Table 4. Gene symbols and their names from Table 2 and 3

In this study molecular groupings generated by IPA suggest a new way of examining SNP data to predict events involved in preterm birth. The networks that were found to be most significant (statistically) by IPA can be viewed as modules of interacting molecules that act in key physiological compartments involved in the pathophysiology of preterm birth. For each network, the IPA analysis generated new potential interacting biomarkers (partner molecules) that are highly interconnected with the variant genes we tested and provide a set of new testable hypotheses regarding predisposition to preterm birth.

Based on candidate gene studies, our group has already reported clear disparity in genetic associations with preterm birth in both maternal and fetal genome between African-Americans and Caucasians [10,13,14]. However, such studies provide little information on biological relevance other than the most simplistic relationships between single genes and PTB. The present study differs in that it provides a large set of potential risk factors that can ultimately predict risk based on gene-gene and gene-environment interactions based on documented biological pathways. The IPA approach provides more insight into potential functional roles of genes and more testable and biologically plausible hypotheses. Therefore, Based we can now argue with increased confidence that genetic variants linked with preterm birth participate in discrete pathways that define specific disease functions in each race.

This systems biology approach enables the identification of new pathways and genes. Understanding these disease functions and molecular networking can help categorize women into specific risk groups for targeted intervention. This approach introduces few assumptions concerning the types of pathophysiological processes that might be discerned. Accordingly, some "disease functions" identified by IPA as being associated with preterm birth may not have an obvious connection with parturition or preterm birth. However, the strength of Ingenuity is its broad and unbiased coverage of peer reviewed literature in cell biology, organ physiology, and pathology. Thus, the literature in diverse fields may be used to reveal clues to preterm birth, and the disease functions, it can provide substantial insight as long as caution is used in interpreting the disease functions output from IPA. We also emphasize that the primary data on which these analyses are based is small and will also require follow-up studies.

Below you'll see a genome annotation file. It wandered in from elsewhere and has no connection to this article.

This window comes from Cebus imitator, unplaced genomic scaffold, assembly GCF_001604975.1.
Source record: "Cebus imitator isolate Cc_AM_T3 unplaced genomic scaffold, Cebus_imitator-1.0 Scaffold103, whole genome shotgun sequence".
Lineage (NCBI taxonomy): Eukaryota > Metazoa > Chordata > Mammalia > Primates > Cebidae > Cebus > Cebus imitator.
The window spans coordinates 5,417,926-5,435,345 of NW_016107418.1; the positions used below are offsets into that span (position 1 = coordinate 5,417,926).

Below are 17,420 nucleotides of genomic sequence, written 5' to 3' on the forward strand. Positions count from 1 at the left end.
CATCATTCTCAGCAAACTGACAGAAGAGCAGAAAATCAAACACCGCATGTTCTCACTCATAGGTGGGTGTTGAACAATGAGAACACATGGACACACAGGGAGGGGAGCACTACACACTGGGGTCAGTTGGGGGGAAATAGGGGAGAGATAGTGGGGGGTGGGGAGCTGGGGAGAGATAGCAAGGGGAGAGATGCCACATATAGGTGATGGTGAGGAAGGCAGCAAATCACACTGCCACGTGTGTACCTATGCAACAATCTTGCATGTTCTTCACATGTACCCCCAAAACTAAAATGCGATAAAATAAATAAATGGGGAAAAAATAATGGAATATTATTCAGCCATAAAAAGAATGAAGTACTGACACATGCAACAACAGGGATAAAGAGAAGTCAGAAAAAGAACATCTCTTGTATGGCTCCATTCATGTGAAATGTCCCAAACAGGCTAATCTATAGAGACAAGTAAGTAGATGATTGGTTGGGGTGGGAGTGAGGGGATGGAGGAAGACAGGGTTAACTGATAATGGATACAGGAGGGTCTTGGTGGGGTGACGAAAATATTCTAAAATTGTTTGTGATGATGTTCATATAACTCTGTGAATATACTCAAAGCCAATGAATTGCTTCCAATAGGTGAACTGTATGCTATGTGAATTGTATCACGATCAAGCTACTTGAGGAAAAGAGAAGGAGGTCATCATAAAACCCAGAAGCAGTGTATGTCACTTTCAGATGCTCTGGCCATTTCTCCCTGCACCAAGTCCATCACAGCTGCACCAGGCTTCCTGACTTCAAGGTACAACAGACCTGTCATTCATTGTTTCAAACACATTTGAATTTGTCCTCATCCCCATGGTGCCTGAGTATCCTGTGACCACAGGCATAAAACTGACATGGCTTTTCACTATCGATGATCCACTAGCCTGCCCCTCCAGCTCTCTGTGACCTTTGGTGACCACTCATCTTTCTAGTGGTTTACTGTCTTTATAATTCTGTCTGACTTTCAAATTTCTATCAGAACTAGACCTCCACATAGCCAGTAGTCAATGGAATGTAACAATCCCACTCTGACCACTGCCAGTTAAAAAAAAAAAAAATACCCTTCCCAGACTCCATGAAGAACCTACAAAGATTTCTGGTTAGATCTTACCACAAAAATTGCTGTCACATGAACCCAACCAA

As with all studies connecting genetics, race, and PTB, our findings could be misused as an excuse for failing to rectify inequalities in social conditions and healthcare delivery that have well established links with PTB. However, genes act within environmental context, and we do not suggest race can be used as a proxy for genetic markers. For example, genes controlling inflammatory pathways are related to susceptibility to bacterial vaginosis, autoimmune disorders [7], and depression [28]. If our data indicates that some mothers have vulnerabilities in these pathways, this implies a need for greater emphasis on preventive measures to improve the socio-environmental conditions that bring about these conditions.

In conclusion, we performed a network analysis to identify molecules and risk pathways that were not explicitly tested in our original genetic studies. These analyses produced statistical and visual evidence of racial disparity in key networks associated with other disease phenotypes that can provide important insights into the pathophysiology of preterm birth.

Competing interests

The authors declare that they have no competing interests.

Authors' contributions

RM Conceptualized using bioinformatics tools to the genetic association data set, analysis and interpretation of analysis, drafted the manuscript. BP performed the ingenuity based data analysis and assisted manuscript preparation. DV performed genetic data analysis. SMW assisted and advised on genetic data analysis and assisted in manuscript preparation. MM assisted in concept development and manuscript preparation. SJF assisted in recruitment of subjects, provided clinical impact of data, assisted manuscript preparation. PT assisted in bringing the team to perform this study, analysis and assisted in manuscript preparation.

Acknowledgements

We gratefully acknowledge research support from the Perinatal Research Initiative funds from March of Dimes, USA (RM), Elsass foundation, Denmark (RM), Thrasher Research Funds (SJF), the National Institutes of Health, NIMH grant 5R21MH68513 (to BDP) and the NARSAD Young Investigator Award (BDP).